The Vanishing Stair (Truly Devious, #2)(3)

Stay with the Batt Report for more exclusive updates.


OUT OF EVERYTHING IN HER PITTSBURGH NEIGHBORHOOD, THE Funky Munkee coffee shop was the thing that reminded Stevie Bell most of Ellingham Academy. It was a 1990s relic, with a sign written in a kooky festival font. It had walls painted in bright, primary colors, each wall a different shade. It played an obligatory coffeehouse soundtrack of mid-tempo guitar music. There were blown-up pictures of coffee beans, and plants and wobbly tables to sit at, and oversized mugs. None of these things were features of her previous school.

The part she liked, and the part that was like Ellingham, was that it wasn’t her house, and when she was here, no one bothered her.

Every day this week she had come and ordered the smallest, cheapest coffee. She would take this to the back of the shop, to a stuffy, small alcove room with red walls. The room was dark and dingy, the tables unbalanced and always a bit sticky. Everyone else avoided it, which is why Stevie liked it. This was her office now, where she did her most important work. If she had tried to do this at home, her parents might walk in. Here, she was in public, but no one actually cared what she was doing or even noticed her.

She put her headphones on but played no music—she needed some muffled silence. She put her backpack on the table, zipper facing her, and opened it. First, she removed a pair of nitrile gloves. These she had purchased at CVS the day she returned. It was probably an unnecessary precaution at this stage, but still, it could not hurt. She snapped them on. It was a very satisfying feeling. Using both hands, she reached down to the bottom of her bag and removed a small, battered tea tin.

The tin was too valuable to leave at home. When you find something of historical importance, you keep it close. It stayed with Stevie wherever she went—locked in her locker during the day, tucked in her bag at home. Out of sight. She periodically reached around to touch the lump on her backpack where it rested inside to make sure it was secure.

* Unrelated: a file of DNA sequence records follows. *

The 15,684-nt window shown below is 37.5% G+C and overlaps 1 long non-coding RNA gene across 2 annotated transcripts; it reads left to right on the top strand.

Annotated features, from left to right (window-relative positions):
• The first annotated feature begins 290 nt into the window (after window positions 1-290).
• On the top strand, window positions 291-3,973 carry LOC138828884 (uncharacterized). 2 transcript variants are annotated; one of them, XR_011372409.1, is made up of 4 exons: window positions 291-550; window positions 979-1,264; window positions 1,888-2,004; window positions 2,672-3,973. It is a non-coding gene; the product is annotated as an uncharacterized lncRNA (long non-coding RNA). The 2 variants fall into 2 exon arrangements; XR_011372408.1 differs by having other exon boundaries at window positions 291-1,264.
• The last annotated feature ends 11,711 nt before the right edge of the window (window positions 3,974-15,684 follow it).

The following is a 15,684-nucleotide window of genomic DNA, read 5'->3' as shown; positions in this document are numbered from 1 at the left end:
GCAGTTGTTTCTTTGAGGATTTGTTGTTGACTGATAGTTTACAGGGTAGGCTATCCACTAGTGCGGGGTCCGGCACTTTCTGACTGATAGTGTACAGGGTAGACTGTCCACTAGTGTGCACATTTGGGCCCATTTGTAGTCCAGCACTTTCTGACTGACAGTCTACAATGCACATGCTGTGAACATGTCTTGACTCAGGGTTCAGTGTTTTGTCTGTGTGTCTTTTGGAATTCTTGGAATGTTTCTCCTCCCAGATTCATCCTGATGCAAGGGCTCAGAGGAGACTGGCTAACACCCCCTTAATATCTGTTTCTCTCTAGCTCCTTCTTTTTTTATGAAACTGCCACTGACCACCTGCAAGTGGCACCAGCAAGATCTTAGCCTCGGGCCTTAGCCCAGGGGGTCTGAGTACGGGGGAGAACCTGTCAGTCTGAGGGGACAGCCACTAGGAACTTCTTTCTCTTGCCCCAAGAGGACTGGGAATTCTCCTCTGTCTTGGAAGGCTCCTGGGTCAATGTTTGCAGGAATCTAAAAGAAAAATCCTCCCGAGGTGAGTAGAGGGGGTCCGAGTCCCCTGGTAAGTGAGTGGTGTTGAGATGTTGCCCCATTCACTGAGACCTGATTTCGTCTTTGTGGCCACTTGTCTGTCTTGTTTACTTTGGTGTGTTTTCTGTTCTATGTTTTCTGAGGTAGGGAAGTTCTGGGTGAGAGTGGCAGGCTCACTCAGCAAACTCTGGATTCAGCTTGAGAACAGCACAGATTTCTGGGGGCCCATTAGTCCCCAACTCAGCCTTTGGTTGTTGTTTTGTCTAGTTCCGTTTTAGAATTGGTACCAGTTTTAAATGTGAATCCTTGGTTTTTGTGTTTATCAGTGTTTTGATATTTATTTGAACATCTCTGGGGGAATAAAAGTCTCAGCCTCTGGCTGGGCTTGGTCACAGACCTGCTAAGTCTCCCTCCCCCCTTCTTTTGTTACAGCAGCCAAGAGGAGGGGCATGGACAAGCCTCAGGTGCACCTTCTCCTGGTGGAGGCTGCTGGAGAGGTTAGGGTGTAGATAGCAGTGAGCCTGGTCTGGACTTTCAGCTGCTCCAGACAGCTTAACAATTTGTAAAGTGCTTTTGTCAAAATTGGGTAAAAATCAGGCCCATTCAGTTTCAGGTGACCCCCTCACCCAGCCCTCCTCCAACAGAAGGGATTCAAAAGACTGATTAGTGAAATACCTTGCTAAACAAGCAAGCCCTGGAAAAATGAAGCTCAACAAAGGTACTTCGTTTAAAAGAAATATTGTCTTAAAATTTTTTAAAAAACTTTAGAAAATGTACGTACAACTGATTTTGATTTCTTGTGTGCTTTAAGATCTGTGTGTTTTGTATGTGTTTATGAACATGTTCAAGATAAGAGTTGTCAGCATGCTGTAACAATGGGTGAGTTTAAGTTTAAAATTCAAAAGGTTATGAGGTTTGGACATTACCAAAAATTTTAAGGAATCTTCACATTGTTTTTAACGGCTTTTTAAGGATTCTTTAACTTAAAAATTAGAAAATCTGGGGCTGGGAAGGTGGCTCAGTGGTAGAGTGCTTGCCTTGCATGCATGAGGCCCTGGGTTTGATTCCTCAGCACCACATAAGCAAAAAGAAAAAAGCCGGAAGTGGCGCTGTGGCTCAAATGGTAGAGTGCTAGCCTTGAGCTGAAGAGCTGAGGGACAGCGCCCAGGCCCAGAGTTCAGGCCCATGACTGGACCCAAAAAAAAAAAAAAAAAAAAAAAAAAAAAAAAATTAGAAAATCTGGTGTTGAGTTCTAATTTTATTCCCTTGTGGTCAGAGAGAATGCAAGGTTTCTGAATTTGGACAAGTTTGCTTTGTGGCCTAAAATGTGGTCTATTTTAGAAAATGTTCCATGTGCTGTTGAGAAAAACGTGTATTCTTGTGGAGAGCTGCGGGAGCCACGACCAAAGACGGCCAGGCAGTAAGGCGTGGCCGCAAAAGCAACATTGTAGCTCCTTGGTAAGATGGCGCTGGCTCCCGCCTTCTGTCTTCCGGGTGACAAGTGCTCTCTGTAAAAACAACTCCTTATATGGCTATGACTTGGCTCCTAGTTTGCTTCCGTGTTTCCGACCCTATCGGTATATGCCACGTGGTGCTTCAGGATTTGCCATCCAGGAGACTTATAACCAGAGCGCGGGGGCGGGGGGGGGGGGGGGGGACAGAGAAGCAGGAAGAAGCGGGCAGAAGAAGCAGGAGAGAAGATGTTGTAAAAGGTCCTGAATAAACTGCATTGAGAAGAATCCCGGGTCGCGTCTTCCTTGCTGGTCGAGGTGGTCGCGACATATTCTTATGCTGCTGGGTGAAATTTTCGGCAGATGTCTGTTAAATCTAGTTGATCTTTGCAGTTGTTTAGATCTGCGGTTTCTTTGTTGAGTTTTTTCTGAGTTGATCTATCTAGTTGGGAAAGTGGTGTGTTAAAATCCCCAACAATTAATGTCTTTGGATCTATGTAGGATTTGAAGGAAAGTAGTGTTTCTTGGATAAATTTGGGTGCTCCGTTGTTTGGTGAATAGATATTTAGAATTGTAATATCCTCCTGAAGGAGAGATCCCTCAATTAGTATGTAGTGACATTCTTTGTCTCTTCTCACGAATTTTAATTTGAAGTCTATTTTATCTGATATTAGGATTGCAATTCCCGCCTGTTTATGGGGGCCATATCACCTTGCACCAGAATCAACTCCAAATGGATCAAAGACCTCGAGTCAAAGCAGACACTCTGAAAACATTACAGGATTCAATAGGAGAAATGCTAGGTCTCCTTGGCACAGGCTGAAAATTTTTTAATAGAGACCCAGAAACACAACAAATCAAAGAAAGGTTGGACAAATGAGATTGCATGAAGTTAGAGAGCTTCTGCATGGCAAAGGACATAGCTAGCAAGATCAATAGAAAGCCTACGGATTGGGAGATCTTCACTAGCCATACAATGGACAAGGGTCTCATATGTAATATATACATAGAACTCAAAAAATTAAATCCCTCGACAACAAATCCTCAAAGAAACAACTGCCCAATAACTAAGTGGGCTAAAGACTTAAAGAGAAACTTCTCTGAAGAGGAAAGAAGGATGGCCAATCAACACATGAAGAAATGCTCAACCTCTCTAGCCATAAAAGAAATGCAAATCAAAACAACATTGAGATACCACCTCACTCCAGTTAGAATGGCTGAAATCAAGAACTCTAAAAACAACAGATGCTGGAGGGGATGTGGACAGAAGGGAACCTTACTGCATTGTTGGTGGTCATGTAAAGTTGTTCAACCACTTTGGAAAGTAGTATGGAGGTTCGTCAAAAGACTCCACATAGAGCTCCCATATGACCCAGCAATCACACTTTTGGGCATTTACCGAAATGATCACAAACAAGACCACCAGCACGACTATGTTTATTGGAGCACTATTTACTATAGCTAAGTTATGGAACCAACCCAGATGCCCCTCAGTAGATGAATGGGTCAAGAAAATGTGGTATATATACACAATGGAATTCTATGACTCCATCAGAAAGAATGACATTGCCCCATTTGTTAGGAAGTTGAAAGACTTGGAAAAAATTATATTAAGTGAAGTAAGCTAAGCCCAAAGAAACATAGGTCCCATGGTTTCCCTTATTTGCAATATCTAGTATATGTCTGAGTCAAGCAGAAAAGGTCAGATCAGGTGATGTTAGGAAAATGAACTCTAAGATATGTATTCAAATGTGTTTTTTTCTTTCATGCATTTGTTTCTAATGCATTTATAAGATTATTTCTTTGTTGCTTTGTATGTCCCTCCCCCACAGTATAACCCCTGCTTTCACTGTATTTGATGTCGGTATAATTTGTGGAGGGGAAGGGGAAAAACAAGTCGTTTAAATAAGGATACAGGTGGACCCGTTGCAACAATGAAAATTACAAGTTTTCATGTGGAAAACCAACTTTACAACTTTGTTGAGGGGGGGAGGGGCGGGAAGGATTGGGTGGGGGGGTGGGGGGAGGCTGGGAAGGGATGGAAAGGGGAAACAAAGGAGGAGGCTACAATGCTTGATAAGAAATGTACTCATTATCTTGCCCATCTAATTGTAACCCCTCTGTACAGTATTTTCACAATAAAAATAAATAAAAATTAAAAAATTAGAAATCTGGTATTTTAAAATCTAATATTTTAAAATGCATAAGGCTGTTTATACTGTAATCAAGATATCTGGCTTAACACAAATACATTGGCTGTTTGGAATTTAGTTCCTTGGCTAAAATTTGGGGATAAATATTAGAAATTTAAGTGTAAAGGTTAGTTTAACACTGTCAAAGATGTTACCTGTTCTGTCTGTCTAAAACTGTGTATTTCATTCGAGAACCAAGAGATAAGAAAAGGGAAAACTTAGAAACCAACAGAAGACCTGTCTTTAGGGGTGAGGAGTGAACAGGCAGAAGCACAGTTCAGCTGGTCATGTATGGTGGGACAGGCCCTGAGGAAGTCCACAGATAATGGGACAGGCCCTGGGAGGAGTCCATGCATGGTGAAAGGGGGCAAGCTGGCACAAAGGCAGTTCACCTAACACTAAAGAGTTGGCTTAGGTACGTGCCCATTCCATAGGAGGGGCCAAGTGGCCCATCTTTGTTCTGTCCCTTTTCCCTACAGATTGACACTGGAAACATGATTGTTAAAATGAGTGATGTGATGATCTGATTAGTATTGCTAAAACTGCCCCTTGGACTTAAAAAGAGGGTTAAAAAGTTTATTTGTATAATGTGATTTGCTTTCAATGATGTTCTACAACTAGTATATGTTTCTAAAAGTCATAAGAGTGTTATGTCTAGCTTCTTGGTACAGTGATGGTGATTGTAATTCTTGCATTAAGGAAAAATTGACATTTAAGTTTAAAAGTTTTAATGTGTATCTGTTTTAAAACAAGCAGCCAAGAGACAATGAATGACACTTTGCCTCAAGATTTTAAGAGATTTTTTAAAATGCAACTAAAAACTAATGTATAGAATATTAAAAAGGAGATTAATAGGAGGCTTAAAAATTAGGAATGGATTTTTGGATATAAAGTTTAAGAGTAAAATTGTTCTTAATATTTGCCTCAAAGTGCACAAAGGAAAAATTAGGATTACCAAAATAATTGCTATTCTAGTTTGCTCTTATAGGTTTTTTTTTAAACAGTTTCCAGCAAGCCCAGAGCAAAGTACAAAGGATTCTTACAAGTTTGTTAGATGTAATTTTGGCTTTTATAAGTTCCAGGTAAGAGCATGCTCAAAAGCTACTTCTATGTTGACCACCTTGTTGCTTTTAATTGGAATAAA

The tin was square and red, dented in several places, with rust along the lip. It read OLD ENGLISH TEA BAGS. She opened the lid. It stuck a bit, so it required a gentle wiggle. From inside she produced: a bit of white feather, a bit of beaded cloth, a tarnished, gold-colored lipstick tube with the mummified remains of a red lipstick, a tiny enameled pillbox in the shape of a shoe, some pieces of notebook paper and black-and-white photographs, and the unfinished draft of a poem.

These humble objects were the first pieces of real evidence in the Ellingham case in over eighty years. And the moment Stevie uncovered them was the moment her Ellingham dreams fell apart.

Ellingham. Her former school. Ellingham, the place she had dreamed of going. The place she had made it to for a short time. And Ellingham, the place that was now behind her.

No one in Pittsburgh really understood what happened to Stevie at Ellingham. They only knew that she had left to go to some famous school, and then that YouTube guy died in an accident there, and Stevie came back a few weeks later.

It was true that the death of Hayes Major was the start of Stevie’s departure. But the person who was responsible for Stevie Bell’s parents hauling her out of Ellingham Academy was named Germaine Batt, and she did it entirely by accident.